Filed under: Convertible, Coupe, Sedan, Performance, Wagon, Government/Legal, Audi, Bentley, Cadillac, Chevrolet, Chrysler, Dodge, Ford, Hyundai, Jaguar, Lexus, Maserati, Mercedes-Benz, Porsche, Luxury
The Gas Guzzler schedule, with mpg ratings and charges that haven’t changed since 1991, lays out which fuel-swillers owe what to Uncle Sam.
I started thinking about the “Gas Guzzler Tax” – considerably less well known as The Energy Tax Act of 1978 – when I was driving Dodge’s new Challenger SRT Hellcat last week. Unsurprisingly for a car that can burn 1.5 gallons of gas per minute at max tilt, theoretically able to empty a full tank of premium in about 13 minutes, the Hellcat will be subject to the Gas Guzzler Tax schedule when it goes on sale.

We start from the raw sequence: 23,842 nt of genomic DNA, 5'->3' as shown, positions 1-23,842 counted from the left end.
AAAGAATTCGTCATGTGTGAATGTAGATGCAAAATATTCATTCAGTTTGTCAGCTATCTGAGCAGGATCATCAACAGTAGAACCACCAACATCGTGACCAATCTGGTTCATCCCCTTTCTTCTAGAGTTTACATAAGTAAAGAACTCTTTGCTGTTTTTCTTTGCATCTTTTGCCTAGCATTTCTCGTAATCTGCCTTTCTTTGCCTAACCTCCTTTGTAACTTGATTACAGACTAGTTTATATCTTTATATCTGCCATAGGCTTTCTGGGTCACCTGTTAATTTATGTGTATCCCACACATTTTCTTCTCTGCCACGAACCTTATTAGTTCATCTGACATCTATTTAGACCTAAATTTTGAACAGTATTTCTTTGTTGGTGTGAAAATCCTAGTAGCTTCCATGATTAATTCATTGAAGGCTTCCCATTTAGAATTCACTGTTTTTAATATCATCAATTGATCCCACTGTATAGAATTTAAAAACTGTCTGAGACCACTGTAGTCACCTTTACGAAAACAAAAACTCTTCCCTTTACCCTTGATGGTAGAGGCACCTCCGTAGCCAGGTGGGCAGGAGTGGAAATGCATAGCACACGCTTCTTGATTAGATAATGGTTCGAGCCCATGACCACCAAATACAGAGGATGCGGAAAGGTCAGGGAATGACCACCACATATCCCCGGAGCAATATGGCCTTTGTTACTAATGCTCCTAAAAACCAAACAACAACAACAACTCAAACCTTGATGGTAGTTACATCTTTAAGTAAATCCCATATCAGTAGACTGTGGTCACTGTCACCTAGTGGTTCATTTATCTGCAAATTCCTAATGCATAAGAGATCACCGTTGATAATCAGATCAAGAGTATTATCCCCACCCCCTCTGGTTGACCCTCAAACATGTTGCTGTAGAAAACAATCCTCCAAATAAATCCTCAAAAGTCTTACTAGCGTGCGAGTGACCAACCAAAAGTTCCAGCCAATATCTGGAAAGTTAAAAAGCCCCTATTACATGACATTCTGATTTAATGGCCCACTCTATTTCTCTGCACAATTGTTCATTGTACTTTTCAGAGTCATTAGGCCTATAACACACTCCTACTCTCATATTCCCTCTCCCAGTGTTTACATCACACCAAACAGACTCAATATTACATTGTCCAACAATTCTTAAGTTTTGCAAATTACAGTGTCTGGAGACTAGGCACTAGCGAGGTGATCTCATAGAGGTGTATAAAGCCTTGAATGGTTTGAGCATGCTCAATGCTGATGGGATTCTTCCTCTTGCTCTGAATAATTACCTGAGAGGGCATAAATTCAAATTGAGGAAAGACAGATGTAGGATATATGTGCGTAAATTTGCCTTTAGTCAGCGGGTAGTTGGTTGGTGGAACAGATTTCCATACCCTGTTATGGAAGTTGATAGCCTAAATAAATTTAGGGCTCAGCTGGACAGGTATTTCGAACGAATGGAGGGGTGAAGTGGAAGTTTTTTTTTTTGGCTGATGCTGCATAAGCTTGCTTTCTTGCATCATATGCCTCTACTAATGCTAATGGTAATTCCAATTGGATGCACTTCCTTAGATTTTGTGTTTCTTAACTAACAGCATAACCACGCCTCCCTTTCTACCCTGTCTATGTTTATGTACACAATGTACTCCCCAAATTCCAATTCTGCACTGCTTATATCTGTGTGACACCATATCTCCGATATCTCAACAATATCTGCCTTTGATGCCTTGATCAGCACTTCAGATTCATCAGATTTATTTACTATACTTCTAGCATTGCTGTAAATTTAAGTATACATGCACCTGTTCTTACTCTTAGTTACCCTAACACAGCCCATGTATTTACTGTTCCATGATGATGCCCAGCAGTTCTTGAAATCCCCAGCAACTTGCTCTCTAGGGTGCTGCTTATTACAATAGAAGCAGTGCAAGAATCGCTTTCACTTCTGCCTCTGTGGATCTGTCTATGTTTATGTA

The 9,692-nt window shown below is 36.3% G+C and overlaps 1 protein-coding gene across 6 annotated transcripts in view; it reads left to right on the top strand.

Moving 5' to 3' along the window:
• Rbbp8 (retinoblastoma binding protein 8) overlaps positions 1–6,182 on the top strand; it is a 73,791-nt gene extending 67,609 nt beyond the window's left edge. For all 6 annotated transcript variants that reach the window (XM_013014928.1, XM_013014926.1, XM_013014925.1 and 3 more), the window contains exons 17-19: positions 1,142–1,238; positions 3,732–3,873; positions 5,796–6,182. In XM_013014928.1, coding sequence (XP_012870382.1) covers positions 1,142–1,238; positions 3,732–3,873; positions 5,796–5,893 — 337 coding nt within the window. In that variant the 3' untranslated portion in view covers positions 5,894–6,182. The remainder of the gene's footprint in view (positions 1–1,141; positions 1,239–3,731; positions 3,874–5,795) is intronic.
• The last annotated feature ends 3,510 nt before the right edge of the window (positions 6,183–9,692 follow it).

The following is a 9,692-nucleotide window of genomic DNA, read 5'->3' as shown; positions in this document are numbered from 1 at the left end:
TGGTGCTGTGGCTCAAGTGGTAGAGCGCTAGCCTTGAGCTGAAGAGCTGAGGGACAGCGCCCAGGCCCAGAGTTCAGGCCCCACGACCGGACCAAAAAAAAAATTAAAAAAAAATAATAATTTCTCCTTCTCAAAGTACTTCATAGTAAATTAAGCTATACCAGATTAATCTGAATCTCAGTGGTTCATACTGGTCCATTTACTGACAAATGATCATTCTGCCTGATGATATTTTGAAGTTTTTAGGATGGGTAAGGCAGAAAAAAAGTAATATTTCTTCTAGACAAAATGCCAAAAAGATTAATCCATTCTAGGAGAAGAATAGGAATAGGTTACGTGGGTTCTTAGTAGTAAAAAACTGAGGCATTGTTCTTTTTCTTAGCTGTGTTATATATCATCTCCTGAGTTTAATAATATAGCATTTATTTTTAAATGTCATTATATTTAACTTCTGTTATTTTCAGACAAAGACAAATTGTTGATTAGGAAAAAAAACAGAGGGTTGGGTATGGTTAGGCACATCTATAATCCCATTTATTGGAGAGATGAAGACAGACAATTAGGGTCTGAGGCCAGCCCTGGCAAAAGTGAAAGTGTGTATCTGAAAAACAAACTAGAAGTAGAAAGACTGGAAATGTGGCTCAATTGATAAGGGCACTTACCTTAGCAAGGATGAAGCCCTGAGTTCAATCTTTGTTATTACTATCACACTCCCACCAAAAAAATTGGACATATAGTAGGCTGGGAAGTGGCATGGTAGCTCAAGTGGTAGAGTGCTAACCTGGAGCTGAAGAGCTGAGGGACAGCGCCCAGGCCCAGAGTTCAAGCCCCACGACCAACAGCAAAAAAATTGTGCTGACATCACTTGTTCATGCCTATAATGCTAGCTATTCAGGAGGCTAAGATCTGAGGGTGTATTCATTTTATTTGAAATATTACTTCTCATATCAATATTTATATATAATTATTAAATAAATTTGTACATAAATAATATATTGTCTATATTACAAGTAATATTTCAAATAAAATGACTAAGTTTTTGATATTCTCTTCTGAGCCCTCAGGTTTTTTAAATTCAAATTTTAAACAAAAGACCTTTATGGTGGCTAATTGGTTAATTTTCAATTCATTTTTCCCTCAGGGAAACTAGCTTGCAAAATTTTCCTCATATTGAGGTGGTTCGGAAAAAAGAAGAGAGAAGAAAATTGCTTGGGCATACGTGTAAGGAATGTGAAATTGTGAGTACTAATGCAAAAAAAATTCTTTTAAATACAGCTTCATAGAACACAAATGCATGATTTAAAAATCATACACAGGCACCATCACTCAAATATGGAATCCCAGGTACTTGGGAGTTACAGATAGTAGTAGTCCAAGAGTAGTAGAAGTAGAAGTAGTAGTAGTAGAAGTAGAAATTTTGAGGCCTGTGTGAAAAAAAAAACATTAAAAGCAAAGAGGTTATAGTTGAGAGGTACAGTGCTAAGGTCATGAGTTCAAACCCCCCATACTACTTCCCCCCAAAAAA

Beyond knowing that it existed, and occasionally seeing a surcharge for it listed on the specification sheet for a press car I’d been loaned, I didn’t really understand how the GGT worked or was calculated.
Thankfully, the Environmental Protection Agency makes learning about the GGT (and a lot of other stuff) pretty simple. EPA.gov has a clearly written explanation of the tax and the tax schedule. That schedule, operating with miles-per-gallon ratings and charges that haven’t changed since 1991, clearly lays out which fuel-swillers owe what to Uncle Sam. Basically, if a car’s combined fuel economy rating is 22.5 mpg or higher it’s off the hook - trucks, minivans and SUVs are all exempt from the GGT – if the rating is lower, per vehicle taxes range from $1,000 to $7,700 for the very thirstiest.